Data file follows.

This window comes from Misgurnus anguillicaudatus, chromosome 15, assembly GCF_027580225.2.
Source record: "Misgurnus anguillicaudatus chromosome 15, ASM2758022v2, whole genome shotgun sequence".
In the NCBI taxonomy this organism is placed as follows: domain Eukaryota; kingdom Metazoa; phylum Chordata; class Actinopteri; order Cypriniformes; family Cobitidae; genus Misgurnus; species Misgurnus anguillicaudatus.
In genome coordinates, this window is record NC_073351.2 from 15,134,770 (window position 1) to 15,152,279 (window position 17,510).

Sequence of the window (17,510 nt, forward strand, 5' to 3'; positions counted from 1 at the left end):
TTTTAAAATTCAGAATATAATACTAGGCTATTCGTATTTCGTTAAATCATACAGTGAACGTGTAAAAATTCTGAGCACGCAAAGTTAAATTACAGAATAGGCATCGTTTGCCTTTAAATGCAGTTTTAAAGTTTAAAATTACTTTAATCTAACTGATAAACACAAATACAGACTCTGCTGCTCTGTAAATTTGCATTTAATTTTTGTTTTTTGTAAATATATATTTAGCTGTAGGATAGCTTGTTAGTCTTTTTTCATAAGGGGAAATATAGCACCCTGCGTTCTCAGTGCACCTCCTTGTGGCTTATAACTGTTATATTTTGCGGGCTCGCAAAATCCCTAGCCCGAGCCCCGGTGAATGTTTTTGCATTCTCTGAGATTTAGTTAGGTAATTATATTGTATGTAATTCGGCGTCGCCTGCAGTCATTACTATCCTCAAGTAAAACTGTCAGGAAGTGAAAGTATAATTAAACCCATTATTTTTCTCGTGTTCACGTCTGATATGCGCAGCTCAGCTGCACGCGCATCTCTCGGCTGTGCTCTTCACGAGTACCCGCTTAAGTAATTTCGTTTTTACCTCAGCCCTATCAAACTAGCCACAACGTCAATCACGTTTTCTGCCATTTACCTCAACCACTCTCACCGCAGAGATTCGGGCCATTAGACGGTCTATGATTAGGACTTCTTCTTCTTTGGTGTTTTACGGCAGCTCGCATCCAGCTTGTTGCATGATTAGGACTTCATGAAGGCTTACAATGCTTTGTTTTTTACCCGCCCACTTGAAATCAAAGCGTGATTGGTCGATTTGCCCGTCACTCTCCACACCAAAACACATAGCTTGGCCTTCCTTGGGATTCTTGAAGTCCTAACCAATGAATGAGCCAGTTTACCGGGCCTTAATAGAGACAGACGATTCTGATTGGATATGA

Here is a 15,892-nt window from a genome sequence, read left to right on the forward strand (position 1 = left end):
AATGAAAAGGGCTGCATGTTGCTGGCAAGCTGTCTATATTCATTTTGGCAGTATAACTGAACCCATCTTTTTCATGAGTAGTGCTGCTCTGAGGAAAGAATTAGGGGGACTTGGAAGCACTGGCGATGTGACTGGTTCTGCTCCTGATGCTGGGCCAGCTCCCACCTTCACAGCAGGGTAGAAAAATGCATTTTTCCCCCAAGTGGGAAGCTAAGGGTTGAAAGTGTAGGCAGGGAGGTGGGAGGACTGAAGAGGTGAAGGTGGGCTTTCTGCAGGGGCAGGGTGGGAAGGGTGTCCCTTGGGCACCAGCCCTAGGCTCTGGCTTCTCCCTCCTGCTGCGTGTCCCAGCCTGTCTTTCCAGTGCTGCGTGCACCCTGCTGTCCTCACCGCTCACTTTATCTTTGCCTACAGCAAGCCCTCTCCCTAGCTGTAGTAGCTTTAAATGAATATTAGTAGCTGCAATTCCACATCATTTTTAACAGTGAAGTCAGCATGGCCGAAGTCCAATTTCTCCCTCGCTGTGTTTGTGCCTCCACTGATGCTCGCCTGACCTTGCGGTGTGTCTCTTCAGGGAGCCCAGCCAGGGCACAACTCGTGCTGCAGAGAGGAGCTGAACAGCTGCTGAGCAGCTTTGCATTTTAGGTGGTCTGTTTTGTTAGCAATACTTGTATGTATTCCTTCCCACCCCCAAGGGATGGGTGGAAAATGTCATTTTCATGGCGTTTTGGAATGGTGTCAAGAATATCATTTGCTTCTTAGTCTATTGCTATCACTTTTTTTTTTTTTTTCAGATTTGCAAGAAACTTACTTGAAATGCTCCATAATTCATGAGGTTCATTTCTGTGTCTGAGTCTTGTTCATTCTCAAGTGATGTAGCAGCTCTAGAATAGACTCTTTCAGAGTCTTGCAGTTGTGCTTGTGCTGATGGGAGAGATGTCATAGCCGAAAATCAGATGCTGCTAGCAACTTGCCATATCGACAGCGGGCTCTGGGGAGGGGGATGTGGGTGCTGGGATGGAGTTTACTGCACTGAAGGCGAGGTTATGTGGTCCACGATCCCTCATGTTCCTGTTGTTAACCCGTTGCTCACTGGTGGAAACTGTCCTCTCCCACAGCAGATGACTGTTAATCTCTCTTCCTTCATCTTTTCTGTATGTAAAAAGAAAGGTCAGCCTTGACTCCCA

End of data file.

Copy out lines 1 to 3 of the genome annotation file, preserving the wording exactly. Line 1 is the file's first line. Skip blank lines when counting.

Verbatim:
This window comes from Misgurnus anguillicaudatus, chromosome 15, assembly GCF_027580225.2.
Source record: "Misgurnus anguillicaudatus chromosome 15, ASM2758022v2, whole genome shotgun sequence".
In the NCBI taxonomy this organism is placed as follows: domain Eukaryota; kingdom Metazoa; phylum Chordata; class Actinopteri; order Cypriniformes; family Cobitidae; genus Misgurnus; species Misgurnus anguillicaudatus.